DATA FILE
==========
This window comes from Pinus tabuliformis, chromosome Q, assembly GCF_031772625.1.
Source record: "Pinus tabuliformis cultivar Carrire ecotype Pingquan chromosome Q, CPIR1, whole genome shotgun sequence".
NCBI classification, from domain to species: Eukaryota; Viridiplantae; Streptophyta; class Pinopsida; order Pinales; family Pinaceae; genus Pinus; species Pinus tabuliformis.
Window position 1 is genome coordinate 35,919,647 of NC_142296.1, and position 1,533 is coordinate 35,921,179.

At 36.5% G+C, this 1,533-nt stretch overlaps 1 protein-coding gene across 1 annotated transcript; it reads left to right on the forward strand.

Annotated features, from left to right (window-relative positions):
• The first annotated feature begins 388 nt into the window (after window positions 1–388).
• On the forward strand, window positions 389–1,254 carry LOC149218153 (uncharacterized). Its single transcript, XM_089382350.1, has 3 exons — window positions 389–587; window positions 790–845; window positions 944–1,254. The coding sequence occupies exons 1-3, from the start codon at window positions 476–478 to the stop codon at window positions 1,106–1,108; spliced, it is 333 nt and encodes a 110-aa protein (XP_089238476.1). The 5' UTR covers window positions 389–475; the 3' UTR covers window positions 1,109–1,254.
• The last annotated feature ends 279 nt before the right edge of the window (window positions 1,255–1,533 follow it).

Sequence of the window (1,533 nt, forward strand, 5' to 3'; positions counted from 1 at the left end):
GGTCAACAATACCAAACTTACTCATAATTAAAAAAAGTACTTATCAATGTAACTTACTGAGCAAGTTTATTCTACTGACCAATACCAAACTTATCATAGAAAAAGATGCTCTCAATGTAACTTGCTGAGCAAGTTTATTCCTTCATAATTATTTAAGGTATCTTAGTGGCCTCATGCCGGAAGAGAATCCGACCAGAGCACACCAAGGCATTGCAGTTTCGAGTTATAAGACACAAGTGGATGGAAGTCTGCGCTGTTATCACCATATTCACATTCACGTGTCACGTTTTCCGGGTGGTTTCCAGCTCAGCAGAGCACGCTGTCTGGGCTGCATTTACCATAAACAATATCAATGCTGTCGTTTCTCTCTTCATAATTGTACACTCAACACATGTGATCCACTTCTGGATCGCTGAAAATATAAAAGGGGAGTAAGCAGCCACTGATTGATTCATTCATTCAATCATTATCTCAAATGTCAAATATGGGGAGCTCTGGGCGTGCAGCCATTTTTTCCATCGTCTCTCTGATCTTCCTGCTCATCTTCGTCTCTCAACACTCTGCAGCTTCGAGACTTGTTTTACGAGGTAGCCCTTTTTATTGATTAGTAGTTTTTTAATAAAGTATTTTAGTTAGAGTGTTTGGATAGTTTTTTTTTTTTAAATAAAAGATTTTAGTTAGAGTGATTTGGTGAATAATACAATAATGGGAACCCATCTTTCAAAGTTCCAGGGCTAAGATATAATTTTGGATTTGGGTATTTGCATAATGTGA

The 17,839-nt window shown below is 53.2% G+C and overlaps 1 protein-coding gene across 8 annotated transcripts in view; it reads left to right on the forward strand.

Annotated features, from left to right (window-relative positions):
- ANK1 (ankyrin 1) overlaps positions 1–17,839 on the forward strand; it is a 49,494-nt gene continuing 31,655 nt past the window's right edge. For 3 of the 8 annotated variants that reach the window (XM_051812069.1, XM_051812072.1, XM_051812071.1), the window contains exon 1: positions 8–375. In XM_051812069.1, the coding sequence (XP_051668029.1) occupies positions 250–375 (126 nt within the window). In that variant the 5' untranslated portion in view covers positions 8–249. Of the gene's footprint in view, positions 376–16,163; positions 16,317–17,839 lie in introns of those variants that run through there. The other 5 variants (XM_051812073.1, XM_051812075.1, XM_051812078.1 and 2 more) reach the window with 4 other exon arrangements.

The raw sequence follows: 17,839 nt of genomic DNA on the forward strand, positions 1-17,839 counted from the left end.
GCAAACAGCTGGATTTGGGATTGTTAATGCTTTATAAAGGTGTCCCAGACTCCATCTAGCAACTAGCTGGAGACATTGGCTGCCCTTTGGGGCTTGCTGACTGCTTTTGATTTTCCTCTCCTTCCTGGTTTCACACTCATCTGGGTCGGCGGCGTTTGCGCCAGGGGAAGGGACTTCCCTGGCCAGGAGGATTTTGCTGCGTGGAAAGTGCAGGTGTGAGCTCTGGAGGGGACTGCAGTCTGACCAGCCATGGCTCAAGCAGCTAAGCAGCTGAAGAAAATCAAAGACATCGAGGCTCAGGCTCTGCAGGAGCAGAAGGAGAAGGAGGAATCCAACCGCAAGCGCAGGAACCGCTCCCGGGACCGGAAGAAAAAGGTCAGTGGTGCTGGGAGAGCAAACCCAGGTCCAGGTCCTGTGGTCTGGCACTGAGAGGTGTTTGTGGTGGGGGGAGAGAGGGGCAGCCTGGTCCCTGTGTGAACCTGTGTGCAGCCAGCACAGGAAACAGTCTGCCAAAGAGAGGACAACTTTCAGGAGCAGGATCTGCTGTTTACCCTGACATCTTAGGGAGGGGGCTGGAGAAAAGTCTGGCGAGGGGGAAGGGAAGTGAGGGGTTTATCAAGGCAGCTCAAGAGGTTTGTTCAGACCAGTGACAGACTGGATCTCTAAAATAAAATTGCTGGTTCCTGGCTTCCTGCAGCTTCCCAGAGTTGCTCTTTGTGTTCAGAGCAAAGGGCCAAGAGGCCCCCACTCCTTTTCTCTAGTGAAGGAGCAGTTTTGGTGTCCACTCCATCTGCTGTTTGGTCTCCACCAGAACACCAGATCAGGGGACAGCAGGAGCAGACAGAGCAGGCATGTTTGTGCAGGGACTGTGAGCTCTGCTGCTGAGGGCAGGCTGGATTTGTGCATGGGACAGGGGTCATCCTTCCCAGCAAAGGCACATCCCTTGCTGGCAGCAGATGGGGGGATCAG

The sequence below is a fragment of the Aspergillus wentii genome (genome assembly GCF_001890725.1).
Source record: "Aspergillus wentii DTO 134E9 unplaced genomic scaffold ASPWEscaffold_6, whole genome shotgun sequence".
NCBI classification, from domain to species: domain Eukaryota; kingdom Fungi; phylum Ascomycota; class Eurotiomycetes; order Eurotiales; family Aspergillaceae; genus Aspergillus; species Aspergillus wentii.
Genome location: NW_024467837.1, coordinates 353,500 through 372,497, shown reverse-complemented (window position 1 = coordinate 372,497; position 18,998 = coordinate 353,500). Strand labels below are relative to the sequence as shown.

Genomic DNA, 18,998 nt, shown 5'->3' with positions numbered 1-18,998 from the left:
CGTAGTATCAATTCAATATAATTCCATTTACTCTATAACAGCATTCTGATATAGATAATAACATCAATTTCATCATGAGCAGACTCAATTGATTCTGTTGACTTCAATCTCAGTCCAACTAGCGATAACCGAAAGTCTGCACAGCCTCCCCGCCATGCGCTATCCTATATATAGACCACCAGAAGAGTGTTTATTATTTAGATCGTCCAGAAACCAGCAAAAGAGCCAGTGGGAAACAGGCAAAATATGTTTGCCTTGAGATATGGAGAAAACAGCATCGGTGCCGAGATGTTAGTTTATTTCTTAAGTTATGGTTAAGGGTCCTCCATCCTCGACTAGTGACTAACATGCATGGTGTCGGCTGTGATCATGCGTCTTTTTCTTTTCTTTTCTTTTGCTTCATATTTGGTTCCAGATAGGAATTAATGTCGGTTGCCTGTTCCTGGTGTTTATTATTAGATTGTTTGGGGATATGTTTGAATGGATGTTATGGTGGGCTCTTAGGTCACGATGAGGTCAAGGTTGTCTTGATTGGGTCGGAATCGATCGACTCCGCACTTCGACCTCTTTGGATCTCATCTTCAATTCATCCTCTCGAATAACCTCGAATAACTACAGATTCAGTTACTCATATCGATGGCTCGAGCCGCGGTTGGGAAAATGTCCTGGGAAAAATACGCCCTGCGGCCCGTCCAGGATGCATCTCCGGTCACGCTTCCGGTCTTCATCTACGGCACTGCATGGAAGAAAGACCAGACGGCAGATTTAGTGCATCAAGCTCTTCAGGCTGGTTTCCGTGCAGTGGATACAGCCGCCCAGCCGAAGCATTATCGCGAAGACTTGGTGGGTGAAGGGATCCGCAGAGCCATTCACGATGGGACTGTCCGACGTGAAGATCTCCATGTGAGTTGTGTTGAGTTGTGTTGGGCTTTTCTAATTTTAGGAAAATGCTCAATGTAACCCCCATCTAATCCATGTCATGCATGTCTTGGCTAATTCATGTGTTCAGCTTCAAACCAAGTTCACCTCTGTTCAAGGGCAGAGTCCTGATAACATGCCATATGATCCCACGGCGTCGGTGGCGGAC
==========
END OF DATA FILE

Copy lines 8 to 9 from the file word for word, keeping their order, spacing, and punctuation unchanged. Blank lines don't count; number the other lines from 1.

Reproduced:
• On the forward strand, window positions 389–1,254 carry LOC149218153 (uncharacterized). Its single transcript, XM_089382350.1, has 3 exons — window positions 389–587; window positions 790–845; window positions 944–1,254. The coding sequence occupies exons 1-3, from the start codon at window positions 476–478 to the stop codon at window positions 1,106–1,108; spliced, it is 333 nt and encodes a 110-aa protein (XP_089238476.1). The 5' UTR covers window positions 389–475; the 3' UTR covers window positions 1,109–1,254.
• The last annotated feature ends 279 nt before the right edge of the window (window positions 1,255–1,533 follow it).